This is quite a beautiful piece. The writing is evocative, and the world is ... well, there are two halves to the game, and the world in the first half, perhaps appropriately for being set in the real world, is nicely realistic. The second half of the game is a much more game-like experience, being set in what is quite possibly the main character's imagination. Unless it actually is as real as the first half, I don't know, but there is a distinct difference in how these two halves of the game are painted.
On the first half: this is the prelude to the game, where one gathers the equipment one needs to progress. At the very minimum is just the one item, but there are a few other things, somewhat less intuitive, which are optional and which help to open the way to a more difficult-to-achieve alternate ending. In this half, one is faced with a gathering of friends mourning the loss of another. These friends are sketched in a few lines, and one does not get to nteract all that much with them, but it is immediately clear how they stand in relation to the player's character, and who they are. Some details are only hinted at -- there is an off-hand reference, for example, to one character's faith without any mention of what that faith actually is; likewise, another is associated with a desperate drive to the hospital, without any details filled in. These indirect descriptions perhaps do more to fill out the characters than a direct statement ever could, for they allow the player to fill in the blanks with his own associations, positive or otherwise. As well, it creates an impression of instant familiarity: the player knows these characters well enough that no explicit description is necessary, and their actions speak louder than any description can. It is an excellent demonstration of "show, don't tell".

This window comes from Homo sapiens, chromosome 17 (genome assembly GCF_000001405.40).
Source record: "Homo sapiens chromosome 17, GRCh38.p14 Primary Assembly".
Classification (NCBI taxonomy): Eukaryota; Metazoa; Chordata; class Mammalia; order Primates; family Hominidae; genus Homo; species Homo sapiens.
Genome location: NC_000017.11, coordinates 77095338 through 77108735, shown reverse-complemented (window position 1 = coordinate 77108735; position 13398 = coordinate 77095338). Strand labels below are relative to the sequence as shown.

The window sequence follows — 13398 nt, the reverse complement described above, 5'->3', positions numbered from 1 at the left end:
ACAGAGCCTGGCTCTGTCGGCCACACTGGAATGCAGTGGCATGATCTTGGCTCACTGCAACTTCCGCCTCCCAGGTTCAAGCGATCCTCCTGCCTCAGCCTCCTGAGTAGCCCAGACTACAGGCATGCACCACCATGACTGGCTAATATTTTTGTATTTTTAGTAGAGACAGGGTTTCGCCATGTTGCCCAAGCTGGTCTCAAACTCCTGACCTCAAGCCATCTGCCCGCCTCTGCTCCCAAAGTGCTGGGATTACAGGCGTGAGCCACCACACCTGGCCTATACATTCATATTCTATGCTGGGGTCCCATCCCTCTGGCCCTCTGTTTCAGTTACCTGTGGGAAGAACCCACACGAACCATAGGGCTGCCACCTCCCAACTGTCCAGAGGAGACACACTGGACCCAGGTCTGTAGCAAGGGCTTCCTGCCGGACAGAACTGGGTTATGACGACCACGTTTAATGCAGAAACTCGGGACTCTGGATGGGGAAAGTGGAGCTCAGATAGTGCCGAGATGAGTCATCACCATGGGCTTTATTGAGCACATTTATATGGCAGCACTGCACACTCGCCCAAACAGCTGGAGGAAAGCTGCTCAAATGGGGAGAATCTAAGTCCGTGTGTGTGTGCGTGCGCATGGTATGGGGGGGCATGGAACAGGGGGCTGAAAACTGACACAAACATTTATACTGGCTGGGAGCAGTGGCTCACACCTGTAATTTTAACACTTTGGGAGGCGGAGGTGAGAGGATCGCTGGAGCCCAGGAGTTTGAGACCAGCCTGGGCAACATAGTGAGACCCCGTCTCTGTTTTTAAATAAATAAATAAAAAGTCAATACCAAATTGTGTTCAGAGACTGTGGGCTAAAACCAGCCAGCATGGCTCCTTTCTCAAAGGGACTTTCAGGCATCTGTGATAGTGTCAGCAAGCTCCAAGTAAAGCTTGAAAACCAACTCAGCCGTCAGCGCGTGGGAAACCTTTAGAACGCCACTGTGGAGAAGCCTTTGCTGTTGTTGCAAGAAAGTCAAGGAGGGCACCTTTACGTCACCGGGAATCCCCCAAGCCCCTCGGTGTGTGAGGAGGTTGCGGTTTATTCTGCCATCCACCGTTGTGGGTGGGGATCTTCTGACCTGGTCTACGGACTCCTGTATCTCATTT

The second half of the game is necessarily less familiar, more hostile. And yet, we are rewarded for our awareness: in my playthrough, I found no reference anywhere as to the name of the older woman in the conservatory; yet I knew, from the context and from various character markers, that she could only be Persephone ... and I was very much pleased to find that the game allowed me to refer to her as such. I understand, from reading other reviews, that the asylum's doctor is referred to in some reaction text somewhere as Hades; I am inclined to think that this is an oversight on the author's part, and that ideally there should be no direct in-game references to the mythical identities of the characters in this half of the game.
There are a few typos here and there, nothing blatant. Aside from that, I do have two criticisms. One is that I do not quite see how the "friendship" ending follows from the actions that lead up to it. That path may need more work, possibly involving interaction with two or more of the other mourners. The other is more personal: one of the mourners, Rick, offers the player some "port, m'dear ... it's a very fine old tawny". As a fan of Flanders & Swann, this is a jarring note of dissonance for me -- it should be madeira, m'dear ... it's really an excellent year. Although perhaps this was intentional.
All in all, it's quite heady stuff. Waffles drenched in maple syrup (the real thing, not just brown sugar) and unsalted butter, with strawberries and sliced pears on the side. Pomegranate juice.